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bring arcade system back. bored with the FAS already :P i missed the time we try to outdo each others in the arcade ranking board in each games :D

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bring arcade system back. bored with the FAS already :P i missed the time we try to outdo each others in the arcade ranking board in each games :-D

 

If I bring the arcade back... a few years later you're going to ask to change the forum rules back pre-2005. :lol:

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bring arcade system back. bored with the FAS already :P i missed the time we try to outdo each others in the arcade ranking board in each games :-D

 

If I bring the arcade back... a few years later you're going to ask to change the forum rules back pre-2005. :lol:

I am still hoping for that ;) ROMs all the way!!!

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bring arcade system back. bored with the FAS already :P i missed the time we try to outdo each others in the arcade ranking board in each games :-D

 

If I bring the arcade back... a few years later you're going to ask to change the forum rules back pre-2005. :lol:

I am still hoping for that :wink: ROMs all the way!!!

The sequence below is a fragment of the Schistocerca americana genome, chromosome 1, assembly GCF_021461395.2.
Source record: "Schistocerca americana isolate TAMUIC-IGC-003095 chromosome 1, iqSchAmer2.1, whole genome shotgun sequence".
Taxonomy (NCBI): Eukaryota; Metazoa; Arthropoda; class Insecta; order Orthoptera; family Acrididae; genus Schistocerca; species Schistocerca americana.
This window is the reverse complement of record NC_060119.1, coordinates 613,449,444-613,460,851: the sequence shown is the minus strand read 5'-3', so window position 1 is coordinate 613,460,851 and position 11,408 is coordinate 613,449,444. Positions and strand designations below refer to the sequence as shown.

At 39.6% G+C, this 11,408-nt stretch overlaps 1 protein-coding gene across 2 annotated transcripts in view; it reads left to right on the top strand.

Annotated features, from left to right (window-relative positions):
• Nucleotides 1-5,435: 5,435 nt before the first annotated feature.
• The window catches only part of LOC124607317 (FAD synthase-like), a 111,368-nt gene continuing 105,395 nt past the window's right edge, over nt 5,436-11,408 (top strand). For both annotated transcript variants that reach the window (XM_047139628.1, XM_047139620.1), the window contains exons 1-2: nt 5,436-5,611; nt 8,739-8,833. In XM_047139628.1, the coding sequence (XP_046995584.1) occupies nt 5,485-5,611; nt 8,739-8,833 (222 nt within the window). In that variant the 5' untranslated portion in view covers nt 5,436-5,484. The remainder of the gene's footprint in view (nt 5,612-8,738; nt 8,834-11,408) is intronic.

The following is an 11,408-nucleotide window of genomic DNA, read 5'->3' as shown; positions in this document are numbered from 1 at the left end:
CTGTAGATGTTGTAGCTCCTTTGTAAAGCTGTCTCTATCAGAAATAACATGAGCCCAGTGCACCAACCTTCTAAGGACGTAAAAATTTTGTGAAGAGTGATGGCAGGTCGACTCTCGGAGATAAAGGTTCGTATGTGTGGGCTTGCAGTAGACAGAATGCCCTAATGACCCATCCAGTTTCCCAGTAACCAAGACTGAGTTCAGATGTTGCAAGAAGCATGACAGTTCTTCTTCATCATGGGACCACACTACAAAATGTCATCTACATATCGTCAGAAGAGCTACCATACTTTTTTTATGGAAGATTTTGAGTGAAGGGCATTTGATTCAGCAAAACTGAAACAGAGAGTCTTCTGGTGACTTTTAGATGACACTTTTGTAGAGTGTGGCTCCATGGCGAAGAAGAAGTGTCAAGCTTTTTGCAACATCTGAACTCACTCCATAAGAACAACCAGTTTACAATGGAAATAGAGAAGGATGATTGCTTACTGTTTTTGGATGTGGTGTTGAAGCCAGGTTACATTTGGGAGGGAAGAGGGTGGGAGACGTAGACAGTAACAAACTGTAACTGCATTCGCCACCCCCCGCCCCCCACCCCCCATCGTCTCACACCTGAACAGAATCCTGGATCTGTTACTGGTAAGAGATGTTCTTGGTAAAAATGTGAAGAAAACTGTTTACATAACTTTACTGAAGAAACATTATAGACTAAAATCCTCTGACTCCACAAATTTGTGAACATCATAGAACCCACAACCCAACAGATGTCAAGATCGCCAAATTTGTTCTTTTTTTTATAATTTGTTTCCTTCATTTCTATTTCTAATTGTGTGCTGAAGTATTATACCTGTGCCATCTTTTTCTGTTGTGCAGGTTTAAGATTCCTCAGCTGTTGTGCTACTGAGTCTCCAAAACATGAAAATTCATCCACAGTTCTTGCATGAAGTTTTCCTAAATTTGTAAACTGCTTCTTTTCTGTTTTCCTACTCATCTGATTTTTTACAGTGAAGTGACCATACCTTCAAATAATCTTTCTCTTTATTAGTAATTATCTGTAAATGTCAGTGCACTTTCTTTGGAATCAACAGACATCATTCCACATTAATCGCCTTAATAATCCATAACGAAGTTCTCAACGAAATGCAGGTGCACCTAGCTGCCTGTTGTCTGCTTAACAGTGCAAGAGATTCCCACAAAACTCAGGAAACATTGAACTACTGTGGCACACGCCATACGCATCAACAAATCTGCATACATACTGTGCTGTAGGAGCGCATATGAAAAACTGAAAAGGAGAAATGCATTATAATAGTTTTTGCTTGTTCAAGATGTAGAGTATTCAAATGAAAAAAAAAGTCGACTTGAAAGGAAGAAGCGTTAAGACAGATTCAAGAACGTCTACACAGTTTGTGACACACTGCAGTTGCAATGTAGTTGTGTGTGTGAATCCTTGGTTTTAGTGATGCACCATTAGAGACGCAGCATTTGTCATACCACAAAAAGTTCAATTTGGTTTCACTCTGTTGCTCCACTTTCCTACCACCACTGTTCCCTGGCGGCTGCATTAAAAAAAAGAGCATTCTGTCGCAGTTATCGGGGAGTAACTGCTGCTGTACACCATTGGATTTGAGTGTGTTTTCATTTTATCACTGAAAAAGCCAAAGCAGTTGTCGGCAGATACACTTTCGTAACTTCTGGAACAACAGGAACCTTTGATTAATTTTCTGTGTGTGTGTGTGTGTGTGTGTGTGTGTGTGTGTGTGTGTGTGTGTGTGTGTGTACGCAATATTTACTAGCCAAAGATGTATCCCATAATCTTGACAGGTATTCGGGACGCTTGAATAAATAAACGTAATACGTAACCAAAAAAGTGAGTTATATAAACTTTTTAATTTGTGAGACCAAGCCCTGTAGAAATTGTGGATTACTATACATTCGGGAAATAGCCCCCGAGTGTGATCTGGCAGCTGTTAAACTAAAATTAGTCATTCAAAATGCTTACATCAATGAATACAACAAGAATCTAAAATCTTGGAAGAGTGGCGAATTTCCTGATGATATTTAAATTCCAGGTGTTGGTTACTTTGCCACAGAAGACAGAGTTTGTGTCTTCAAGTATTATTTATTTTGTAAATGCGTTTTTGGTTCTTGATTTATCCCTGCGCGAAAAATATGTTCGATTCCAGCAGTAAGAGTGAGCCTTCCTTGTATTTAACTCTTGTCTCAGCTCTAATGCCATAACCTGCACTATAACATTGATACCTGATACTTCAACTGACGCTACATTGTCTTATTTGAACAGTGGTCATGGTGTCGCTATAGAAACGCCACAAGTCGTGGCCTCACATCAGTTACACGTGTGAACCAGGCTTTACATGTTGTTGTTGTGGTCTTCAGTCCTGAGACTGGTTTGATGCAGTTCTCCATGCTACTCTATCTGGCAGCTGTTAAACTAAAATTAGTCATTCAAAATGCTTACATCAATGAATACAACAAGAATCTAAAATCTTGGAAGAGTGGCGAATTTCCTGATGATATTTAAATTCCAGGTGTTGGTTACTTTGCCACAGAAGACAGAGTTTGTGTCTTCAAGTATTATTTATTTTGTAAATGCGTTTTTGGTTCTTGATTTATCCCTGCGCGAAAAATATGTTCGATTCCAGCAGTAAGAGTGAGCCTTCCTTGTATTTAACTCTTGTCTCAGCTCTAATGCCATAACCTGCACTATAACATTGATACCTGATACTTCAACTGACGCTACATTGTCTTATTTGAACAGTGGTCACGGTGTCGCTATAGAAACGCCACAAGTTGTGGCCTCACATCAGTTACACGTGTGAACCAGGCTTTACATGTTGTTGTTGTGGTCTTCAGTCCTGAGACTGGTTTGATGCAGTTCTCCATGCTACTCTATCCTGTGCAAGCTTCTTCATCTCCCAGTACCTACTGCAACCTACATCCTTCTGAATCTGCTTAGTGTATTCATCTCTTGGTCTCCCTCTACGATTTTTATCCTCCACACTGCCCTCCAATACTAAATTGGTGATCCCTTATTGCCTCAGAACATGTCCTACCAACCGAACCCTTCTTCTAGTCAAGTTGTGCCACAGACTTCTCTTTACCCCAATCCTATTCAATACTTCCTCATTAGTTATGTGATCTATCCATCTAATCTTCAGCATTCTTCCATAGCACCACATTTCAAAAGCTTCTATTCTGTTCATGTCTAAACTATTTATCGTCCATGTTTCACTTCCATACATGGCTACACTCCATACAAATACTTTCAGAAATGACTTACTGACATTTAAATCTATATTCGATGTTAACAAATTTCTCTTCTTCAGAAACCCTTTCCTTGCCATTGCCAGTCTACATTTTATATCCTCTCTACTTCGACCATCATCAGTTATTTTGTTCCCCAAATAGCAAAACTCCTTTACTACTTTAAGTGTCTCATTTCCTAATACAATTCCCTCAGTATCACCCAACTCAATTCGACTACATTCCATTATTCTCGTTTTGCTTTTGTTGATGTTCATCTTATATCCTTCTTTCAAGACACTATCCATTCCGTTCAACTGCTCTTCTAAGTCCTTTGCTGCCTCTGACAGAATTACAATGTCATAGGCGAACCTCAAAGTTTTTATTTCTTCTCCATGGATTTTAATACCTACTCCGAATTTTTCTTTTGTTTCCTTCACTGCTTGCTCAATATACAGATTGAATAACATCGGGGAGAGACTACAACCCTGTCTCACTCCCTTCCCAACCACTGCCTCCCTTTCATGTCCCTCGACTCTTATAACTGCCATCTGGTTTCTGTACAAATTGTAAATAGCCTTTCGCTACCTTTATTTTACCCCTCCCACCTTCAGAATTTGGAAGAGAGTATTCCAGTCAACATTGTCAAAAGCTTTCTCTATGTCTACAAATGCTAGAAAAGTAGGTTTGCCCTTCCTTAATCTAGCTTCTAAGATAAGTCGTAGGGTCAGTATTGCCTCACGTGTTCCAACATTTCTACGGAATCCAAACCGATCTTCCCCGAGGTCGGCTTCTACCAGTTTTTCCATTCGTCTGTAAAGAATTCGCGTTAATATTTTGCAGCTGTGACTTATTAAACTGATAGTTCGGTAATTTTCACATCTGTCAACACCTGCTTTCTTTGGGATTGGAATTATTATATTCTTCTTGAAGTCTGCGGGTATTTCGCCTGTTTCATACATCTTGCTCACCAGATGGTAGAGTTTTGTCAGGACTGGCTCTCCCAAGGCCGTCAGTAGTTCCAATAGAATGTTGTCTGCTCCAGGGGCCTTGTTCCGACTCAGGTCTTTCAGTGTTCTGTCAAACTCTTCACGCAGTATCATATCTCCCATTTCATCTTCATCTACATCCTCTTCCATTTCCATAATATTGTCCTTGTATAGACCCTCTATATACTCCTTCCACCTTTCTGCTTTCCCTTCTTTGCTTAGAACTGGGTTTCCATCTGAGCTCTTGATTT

Well, you got archive.org now for the majority of that. They have the ability to take the risk, since they are a large non-profit organization. 1Emu on the other hand? Not gonna take the chance. :lol:

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Honestly, I got to say that it is absolutely awesome you're a mortician. I find it quite on the mysterious side and furthermore -- it might actually work wonders for you with women. Of course, you would not tell them right away what your job is, but you would keep them guessing. Girls always like a guy who is dark on the outside, but soft on the inside. And also as a 1emu buddy, I got to say it's pretty cool to say to others I know someone who deals with dead bodies. Gnarly stuff dude!!

 

Thanks for the positive regard, dude. :) I am sure some women would find it intriguing and some would find it creepy lol. I have a girlfriend, though, who required some convincing before she let me join the program. I am also a pretty quiet individual who keeps to himself most of the time so that would only add to the "mystery" quality — I have even been called that by friends I made in the program lol.